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Juveniles Charged as Adults

Juveniles Charged as Adults

Over the past several years there has been an influx of changes with regard to the sentencing of juvenile defendants. Courts are now required to consider the “youthful attributes” of juveniles to consider their level of culpability. Limitations have also been placed on the sentences applicable to juveniles. As a general rule, all juvenile defendants should be entitled to the following two protections: 1) A meaningful opportunity for release, and a judicial review after 20 years on sentences over 20 years; and 2) They may be entitled to an individualized sentencing hearing to consider their “youthful attributes.”

JUDICIAL REVIEW ON SENTENCES OVER 20 YEARS

In Kelsey[1] the Defendant was re-sentenced to 45 years in prison after his life sentence was held unconstitutional based on Miller[2] and Graham.[3] In Kelsey, the Florida Supreme Court held that “his sentence [of 45 years] was unconstitutional not because of the length of his sentence, but because it did not provide him a meaningful opportunity for early release based on maturation and rehabilitation…” The Florida Supreme Court went on to say that it is for the legislature to decide the mechanism to provide juveniles with a meaningful opportunity for early release. The Florida Supreme Court was referring to chapter 2014-220 requiring juvenile offenders who were sentenced as adults to more than 20 years to receive a judicial review after 20 years in order to give them an opportunity for early release based on maturity and rehabilitation. Kelsey, 41 Fla. L. Weekly S600b (Fla. 2016). Any juvenile who receives a sentence that does not comply with chapter 2014-220 is entitled to be re-sentenced pursuant to said chapter 2014-220 at a new sentencing hearing. Id.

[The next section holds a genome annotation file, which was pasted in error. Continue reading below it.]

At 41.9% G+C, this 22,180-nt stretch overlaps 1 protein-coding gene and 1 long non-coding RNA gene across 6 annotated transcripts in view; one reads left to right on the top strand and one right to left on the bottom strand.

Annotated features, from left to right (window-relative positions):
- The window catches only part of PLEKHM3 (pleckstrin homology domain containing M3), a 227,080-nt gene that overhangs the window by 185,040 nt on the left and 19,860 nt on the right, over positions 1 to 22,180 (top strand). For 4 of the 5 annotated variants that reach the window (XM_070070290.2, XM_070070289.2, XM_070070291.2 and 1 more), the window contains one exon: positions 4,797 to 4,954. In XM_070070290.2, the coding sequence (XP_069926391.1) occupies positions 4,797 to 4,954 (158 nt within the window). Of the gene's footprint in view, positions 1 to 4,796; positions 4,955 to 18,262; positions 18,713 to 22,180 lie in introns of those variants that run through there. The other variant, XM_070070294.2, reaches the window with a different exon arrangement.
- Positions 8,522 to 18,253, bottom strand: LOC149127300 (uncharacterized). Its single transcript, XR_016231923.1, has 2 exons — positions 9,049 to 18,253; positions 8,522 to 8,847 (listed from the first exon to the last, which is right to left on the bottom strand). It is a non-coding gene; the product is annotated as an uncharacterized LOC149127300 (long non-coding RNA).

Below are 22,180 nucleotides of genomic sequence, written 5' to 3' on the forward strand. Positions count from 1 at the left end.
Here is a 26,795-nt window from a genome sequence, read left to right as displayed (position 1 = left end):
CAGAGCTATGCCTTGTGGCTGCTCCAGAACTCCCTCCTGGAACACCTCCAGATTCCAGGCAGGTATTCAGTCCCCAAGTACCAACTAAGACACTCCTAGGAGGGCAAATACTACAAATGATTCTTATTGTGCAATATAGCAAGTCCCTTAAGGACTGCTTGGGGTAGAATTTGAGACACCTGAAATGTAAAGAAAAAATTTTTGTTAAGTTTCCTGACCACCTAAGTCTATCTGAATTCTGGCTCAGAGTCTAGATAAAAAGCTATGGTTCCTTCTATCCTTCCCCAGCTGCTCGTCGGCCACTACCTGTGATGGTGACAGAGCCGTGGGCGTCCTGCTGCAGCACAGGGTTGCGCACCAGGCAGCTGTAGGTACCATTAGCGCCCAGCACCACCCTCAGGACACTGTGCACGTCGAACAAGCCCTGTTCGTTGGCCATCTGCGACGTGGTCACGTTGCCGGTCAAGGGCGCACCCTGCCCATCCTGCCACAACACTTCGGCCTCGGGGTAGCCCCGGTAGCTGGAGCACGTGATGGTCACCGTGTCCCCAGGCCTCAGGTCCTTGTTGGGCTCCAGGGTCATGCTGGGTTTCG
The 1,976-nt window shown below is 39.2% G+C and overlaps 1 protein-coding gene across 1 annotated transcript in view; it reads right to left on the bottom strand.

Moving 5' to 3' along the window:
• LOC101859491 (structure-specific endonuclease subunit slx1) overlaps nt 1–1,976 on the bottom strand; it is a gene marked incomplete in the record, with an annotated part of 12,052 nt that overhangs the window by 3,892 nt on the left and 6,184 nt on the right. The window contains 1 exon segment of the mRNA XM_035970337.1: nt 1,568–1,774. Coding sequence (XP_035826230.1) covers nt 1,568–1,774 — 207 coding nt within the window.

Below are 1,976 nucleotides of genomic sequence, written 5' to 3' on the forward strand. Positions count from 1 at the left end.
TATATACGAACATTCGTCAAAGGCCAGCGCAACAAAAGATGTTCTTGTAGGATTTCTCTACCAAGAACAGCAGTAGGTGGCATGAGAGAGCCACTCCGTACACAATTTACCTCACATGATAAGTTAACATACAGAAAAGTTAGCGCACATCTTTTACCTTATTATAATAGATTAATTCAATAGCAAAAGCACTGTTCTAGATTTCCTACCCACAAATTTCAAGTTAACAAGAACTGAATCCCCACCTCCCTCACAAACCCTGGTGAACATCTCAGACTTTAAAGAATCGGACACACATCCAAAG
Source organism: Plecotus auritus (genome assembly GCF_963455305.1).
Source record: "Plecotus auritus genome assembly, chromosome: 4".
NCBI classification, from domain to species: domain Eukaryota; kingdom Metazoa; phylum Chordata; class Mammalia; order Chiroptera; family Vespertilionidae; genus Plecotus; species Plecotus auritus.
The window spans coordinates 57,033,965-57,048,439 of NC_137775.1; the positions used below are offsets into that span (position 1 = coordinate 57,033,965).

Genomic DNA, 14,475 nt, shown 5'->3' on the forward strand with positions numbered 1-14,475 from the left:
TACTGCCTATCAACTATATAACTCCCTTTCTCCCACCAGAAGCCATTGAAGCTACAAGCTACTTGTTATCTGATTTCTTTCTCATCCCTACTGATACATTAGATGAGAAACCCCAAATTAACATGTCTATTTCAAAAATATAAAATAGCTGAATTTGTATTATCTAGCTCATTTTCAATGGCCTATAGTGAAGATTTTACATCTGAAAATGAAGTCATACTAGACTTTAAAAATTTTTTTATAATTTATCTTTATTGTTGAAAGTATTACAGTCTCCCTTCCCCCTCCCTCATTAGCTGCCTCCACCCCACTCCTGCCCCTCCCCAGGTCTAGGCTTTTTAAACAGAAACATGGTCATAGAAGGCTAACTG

INDIVIDUALIZED SENTENCING HEARINGS

Whether juvenile defendants are entitled to an individualized sentencing hearing is currently being litigated. Florida Statute 921.1401 indicates that the court “may” conduct a separate hearing when sentencing juvenile defendants in order to consider a number of factors. However the United States Supreme Court in Miller unequivocally required the court “to consider a juvenile defendant’s ‘mitigating qualities of youth.'”  Miller[4] specifically lays out a number of attributes associated with youth that a court must consider when sentencing juvenile defendants to long periods of incarceration.

The court must also consider that juveniles are different than adults. In Lindsey[5], the court held it was error to fail to consider the difference between juvenile and adult defendants. In Lindsey, the court went on to state it was error to put the burden on the Defendant to show youthful immaturity, because the Supreme Court has already determined that these “distinctive attributes of youth” already exist. Id.

CONCLUSION

The many inherent differences of juvenile defendants from adults should be reflected at sentencing. A juvenile defendant should receive: 1) A judicial review after 20 years to provide for an opportunity for release; 2) An individualized sentencing hearing; and 3) All the protections afforded to juveniles should apply to VOPs even if they violate their probation as an adult.

Foot Notes

[1] Kelsey v. State, 41 Fla. L. Weekly S600b (Fla. 2016)

[2] Miller v. Alabama, 132 S.Ct. 2455 (2013)

[3] Graham v. Florida, 130 S.Ct. 2011 (2010)

[4] The Court in Miller cited Johnson v. Texas, 509 U.S. 350, 367 (1993).

[5] Lindsey v. State, 168 So.3d 267 (Fla. 2nd DCA 2015)

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